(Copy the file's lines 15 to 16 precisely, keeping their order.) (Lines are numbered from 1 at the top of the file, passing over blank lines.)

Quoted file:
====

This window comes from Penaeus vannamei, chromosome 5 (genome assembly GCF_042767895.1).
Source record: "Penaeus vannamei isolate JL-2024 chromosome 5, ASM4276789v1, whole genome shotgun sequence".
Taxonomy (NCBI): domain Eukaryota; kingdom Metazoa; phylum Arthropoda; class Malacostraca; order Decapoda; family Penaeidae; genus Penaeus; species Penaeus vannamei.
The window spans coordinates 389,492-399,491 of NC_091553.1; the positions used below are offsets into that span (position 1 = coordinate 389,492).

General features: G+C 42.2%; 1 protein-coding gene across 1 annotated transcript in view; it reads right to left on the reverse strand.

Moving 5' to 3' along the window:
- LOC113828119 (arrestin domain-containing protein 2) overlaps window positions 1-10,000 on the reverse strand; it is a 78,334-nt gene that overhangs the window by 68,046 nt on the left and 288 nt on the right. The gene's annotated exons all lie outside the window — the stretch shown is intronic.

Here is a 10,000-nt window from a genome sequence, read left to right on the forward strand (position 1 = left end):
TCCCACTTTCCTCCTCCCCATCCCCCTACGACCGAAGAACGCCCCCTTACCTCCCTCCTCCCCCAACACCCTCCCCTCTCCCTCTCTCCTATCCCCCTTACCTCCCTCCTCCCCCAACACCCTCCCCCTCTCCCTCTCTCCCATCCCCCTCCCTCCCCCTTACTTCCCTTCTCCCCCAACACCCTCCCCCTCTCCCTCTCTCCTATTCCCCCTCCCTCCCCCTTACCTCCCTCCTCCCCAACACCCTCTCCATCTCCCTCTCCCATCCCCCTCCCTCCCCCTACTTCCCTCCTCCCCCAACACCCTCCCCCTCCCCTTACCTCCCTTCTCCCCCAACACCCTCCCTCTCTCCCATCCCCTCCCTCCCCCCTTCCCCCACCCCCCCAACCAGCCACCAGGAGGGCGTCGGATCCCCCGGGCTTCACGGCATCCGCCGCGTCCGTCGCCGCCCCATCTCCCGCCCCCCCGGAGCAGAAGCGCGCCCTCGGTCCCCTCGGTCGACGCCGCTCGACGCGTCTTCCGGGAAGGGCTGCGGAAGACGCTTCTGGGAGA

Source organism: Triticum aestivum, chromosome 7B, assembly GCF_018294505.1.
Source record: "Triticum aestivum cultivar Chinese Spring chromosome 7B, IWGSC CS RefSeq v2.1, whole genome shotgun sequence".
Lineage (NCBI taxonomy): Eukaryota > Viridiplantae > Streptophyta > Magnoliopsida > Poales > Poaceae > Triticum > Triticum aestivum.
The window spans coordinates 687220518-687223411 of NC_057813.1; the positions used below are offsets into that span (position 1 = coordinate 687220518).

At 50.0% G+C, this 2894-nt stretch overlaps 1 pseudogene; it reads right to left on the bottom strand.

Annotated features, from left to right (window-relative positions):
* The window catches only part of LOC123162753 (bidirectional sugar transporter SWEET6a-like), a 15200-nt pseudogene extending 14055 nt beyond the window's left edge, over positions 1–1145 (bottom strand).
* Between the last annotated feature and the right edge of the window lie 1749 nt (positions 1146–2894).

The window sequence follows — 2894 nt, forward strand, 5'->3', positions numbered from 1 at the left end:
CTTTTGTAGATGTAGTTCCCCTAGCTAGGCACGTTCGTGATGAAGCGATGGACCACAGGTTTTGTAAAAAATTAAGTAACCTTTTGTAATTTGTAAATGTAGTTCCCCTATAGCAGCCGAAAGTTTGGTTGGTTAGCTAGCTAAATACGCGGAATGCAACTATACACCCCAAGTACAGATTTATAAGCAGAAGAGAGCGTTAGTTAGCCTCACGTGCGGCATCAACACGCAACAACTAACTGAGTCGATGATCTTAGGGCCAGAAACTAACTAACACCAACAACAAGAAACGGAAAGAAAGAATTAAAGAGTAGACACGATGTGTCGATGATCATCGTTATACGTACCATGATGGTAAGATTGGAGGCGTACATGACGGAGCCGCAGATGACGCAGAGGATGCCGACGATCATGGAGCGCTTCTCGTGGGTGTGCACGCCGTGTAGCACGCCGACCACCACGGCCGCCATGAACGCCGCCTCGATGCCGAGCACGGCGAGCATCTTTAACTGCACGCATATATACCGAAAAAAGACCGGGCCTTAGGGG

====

Annotated features, from left to right (window-relative positions):
* The window catches only part of LOC123162753 (bidirectional sugar transporter SWEET6a-like), a 15200-nt pseudogene extending 14055 nt beyond the window's left edge, over positions 1–1145 (bottom strand).